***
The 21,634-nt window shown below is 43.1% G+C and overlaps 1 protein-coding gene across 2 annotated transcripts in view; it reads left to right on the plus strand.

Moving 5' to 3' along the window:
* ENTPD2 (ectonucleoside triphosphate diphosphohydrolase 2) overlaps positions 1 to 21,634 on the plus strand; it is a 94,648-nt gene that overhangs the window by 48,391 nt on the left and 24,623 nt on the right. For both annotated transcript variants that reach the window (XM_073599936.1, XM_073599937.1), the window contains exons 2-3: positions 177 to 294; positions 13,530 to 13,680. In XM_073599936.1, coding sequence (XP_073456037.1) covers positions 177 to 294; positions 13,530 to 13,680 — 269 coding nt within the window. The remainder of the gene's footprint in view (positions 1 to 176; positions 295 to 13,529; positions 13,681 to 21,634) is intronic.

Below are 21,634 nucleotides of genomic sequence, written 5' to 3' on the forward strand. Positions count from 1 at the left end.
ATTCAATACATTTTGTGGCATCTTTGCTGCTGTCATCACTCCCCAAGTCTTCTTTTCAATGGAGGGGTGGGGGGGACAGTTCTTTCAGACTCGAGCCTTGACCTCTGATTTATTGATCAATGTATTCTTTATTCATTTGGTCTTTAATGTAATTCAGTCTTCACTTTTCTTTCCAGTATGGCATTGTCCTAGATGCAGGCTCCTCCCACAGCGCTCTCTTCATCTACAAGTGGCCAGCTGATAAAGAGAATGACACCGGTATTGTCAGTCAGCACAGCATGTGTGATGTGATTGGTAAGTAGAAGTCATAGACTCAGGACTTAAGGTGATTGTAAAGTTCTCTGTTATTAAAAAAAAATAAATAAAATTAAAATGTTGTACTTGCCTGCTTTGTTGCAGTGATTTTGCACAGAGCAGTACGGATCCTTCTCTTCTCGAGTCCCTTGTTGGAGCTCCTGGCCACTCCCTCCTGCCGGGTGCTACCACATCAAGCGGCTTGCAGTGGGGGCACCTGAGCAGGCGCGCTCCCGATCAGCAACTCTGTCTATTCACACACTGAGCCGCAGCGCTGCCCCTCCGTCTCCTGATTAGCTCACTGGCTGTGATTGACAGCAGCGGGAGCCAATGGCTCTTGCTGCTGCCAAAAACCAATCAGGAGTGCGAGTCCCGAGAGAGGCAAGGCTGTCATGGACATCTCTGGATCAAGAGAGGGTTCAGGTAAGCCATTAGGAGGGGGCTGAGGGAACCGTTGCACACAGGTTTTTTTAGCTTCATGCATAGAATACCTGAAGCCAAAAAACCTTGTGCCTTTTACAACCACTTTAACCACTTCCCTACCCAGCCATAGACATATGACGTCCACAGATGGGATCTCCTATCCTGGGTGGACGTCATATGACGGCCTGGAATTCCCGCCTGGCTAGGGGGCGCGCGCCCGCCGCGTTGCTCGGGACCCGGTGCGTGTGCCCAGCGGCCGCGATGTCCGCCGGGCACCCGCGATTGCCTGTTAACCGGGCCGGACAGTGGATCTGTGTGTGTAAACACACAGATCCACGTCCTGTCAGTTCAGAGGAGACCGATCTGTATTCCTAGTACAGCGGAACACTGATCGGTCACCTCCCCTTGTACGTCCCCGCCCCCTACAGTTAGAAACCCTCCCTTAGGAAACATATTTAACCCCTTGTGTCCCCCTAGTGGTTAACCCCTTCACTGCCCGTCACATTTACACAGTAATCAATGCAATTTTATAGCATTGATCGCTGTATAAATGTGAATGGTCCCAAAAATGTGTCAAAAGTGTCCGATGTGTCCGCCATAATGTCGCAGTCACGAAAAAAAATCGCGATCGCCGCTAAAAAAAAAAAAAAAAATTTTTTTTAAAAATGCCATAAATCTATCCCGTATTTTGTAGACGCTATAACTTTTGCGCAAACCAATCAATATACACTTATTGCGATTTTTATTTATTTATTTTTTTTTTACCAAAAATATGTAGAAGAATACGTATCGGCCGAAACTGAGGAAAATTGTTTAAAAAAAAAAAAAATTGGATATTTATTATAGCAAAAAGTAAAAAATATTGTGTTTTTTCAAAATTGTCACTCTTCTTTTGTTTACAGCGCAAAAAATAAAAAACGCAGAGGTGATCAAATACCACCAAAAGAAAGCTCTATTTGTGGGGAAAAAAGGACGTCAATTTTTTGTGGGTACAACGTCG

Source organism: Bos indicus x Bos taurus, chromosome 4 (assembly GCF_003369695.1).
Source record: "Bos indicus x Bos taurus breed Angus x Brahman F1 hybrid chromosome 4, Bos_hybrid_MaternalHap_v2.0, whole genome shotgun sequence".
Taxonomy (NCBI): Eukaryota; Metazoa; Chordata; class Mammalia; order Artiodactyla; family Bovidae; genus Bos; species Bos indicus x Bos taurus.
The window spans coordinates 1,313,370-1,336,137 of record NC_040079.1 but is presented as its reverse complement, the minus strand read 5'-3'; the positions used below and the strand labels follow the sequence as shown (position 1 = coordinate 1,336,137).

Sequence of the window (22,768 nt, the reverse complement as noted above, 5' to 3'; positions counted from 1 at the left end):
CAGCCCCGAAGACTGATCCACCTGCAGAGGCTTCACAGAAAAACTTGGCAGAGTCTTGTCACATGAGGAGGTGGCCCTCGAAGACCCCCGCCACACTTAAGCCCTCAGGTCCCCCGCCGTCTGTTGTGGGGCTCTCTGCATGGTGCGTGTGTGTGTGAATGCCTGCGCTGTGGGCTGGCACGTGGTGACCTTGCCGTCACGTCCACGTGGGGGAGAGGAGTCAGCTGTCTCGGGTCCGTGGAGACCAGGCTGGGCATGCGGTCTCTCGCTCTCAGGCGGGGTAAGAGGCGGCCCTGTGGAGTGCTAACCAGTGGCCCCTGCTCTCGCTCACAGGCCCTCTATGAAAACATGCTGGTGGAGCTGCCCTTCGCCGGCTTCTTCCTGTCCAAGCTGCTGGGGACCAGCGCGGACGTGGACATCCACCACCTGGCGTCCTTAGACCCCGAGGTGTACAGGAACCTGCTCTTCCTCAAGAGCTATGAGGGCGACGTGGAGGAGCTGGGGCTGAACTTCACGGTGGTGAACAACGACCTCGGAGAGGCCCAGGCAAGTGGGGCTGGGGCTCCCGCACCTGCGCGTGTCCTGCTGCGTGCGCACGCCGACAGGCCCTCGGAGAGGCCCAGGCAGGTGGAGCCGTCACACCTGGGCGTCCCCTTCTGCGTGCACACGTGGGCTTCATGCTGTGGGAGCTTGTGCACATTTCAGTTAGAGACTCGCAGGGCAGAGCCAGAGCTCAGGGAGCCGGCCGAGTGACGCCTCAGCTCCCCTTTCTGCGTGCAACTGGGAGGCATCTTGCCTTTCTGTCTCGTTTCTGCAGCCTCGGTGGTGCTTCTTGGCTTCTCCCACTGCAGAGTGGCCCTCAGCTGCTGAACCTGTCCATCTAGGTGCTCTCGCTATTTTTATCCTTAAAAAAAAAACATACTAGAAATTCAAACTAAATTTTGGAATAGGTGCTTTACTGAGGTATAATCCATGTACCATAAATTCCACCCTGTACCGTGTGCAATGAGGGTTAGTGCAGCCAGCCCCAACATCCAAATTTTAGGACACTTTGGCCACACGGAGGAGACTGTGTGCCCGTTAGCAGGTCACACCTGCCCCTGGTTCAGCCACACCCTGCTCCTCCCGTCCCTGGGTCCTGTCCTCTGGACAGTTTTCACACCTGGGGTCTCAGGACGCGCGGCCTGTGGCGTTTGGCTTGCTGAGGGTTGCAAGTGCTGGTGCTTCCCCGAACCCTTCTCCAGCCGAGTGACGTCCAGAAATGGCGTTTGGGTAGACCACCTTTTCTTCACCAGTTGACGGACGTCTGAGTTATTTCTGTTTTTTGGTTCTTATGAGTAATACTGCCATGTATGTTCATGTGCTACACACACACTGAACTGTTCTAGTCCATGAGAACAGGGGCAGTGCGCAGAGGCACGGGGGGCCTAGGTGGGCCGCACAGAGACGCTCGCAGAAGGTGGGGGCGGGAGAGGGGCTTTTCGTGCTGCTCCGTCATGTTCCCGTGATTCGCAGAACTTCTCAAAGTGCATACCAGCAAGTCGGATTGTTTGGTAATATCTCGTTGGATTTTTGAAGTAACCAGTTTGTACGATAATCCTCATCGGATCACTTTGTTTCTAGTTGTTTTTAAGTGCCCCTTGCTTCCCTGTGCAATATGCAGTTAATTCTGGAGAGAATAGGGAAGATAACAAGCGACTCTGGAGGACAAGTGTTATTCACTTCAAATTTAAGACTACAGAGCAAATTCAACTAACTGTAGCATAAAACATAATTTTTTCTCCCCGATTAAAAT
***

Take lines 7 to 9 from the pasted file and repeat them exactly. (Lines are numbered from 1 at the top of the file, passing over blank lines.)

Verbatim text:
Source record: "Bos indicus x Bos taurus breed Angus x Brahman F1 hybrid chromosome 4, Bos_hybrid_MaternalHap_v2.0, whole genome shotgun sequence".
Taxonomy (NCBI): Eukaryota; Metazoa; Chordata; class Mammalia; order Artiodactyla; family Bovidae; genus Bos; species Bos indicus x Bos taurus.
The window spans coordinates 1,313,370-1,336,137 of record NC_040079.1 but is presented as its reverse complement, the minus strand read 5'-3'; the positions used below and the strand labels follow the sequence as shown (position 1 = coordinate 1,336,137).